On the Democratic Alliance and Zille’s settlement agreement

I’ve written two pieces pieces on Helen Zille’s recent tweets that led to today’s press conference with her and Mmusi Maimane, at which it was announced that she’ll continue as Premier of the Western Cape while withdrawing from DA activities generally, so there’s much I won’t repeat here.

Analysis of political developments is an unavoidably subjective activity, and also one that typically attracts emotive and partisan reactions. The point of this brief comment is simply to make the point that, as much as you might love or hate the DA or Zille, this was the second-best outcome you could have hoped for.

The best outcome was for Zille to resign from both the party and the Premiership. That was never going to happen, because she’s not one to back off from a fight, especially when she thinks she’s being unfairly criticised (as was the case here, until her apparent change of mind reported today).

The next best outcome, both for supporters of democracy and for supporters of the DA (who are not mutually exclusive groups), is summarised in one goal: for the DA to be able to get on with the key task of challenging the ANC’s dominance in local politics. And, that task was being impeded by the distraction of the Zille case.

As much as Zille was an asset in the past, directly responsible for significant growth in the Party’s support since at least 2006, she might well have become a liability to the DA in 2017 (and this is especially important leading up to the 2019 National Elections).

The Party seems to have though this the case, which left them with three options: first, to attempt to remove her though a vote of no confidence; second, to persuade her to resign as Premier; or third, to negotiate a settlement by which she resigns from all Party activities and remains as Premier.

On option one: Her job as Premier of the Western Cape is not something they can take away from her. The Provincial Legislature would have to vote to remove her, and this would be a risky strategy, in that if they kept her on, the Western Cape caucus would be wide open to accusations of racist bias (fairly or not), which seems electorally stupid. Alternatively, the DA could have (undemocratically) insisted on a certain vote, or (despotically) replaced MPL’s with ones who would vote for Zille’s removal.

On option two: This requires Zille’s co-operation, which was never likely. Any attempt to force this, via some version of option one, would have resulted in months of court battles, distracting from the key task of combating the ANC in these crucial months leading up to the election.

Also, it would have resulted in worse press than any other alternative sketched here. As much as it’s embarrassing to have dirty laundry aired in public, it’s far worse for a current leader (Maimane) to be repeatedly, and very publicly, undermined for a protracted period thanks to a legal dispute (and there would have been one, given that Zille doesn’t back down, and because the Party has political, not legal, reasons to want her out of the picture).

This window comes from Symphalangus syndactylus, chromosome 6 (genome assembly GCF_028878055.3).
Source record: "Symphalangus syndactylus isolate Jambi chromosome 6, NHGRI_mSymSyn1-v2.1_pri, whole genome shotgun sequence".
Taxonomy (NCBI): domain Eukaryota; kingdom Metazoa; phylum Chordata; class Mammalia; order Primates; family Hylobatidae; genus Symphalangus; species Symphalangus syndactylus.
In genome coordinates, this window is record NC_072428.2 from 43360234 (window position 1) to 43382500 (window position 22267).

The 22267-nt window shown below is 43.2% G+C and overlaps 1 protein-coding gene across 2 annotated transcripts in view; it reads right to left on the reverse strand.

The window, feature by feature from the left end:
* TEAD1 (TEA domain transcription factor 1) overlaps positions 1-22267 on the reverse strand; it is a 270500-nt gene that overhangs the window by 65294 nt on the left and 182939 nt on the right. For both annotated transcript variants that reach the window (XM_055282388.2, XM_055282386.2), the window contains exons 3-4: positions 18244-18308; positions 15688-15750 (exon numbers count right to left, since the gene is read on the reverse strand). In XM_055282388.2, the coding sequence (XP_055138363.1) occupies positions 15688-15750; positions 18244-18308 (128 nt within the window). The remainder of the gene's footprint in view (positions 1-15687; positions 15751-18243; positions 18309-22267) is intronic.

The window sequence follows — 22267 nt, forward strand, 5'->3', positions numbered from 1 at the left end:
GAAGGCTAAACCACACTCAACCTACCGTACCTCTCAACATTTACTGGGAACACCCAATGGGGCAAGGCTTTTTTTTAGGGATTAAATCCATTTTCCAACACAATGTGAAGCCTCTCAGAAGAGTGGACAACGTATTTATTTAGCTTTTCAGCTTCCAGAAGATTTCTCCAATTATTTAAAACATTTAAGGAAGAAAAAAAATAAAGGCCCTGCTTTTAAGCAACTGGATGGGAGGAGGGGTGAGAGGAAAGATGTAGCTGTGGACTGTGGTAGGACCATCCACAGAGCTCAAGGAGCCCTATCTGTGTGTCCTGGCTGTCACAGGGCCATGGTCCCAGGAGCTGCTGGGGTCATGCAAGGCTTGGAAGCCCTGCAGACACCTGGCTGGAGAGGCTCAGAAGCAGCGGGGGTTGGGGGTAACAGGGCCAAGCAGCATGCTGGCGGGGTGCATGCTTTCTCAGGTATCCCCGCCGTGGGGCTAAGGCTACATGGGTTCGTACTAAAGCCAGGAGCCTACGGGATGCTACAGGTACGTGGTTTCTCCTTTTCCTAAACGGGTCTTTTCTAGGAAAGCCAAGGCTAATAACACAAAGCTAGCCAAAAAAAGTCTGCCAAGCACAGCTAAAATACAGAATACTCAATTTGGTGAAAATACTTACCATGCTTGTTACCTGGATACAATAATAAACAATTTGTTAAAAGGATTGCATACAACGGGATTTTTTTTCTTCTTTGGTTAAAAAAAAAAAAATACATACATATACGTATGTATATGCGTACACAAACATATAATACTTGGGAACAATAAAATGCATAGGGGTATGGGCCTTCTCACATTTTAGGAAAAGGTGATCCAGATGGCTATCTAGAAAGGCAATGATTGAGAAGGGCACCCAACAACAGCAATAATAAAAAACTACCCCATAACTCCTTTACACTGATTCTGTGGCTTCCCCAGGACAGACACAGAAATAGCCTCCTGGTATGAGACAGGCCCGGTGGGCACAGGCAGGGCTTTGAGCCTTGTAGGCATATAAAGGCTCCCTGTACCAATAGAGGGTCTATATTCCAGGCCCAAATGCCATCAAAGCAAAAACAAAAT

That leaves option 3, which is a political, not a legal, solution. The DA does the best it can to separate themselves from her and her colonialism comments, while also not engaging in a protracted fight with her, which they might well lose.

This is what they achieved in affirming that she stays on as Premier (which is a government role, not a party role), while reaching agreeing with her that she removes herself from all party roles (besides Provincial caucus meetings, which are essential to doing the job of Premier).

As far as I’m concerned, anyone who says this is a win for Zille, and a loss for Maimane, simply doesn’t understand politics in practice (rather than in ideal principle). If you watch the press conference (third link above), it’s clear that Maimane stamps his authority on proceedings, that Zille is humbled, and that she’s clearly not an agenda-setter in the Party going forward.

Whether you think the agenda itself flawed is another matter. Maimane is now obviously in charge, and has rid himself, and the party, of suspicions that he’s simply doing Zille’s bidding.

As for Zille herself, I thought hers the best public apology I’ve seen in a long while. Despite what nitpicking on social media would have us believe, her language is clear, contrite, and as far as I can tell, sincere.

It is odd that someone has changed their mind this comprehensively, and so quickly, but it’s also possible, and I’m willing to give her the benefit of the doubt. Those who are mocking her apology as insincere should perhaps consider whether there’s any version of an apology they would have accepted from her, seeing as I don’t think she could have done much better.

So, she gets to finish her (successful) term as Premier, while not being involved – and theoretically at least, not commenting – in DA politics. As a friend put it on Facebook, that’s not enough for some. But it’s nevertheless better than the alternatives. Thinking it’s not so is detached from political reality – just as thinking her initial tweets were (obviously) acceptable was.

By Jacques Rousseau

Jacques Rousseau teaches critical thinking and ethics at the University of Cape Town, South Africa, and is the founder and director of the Free Society Institute, a non-profit organisation promoting secular humanism and scientific reasoning.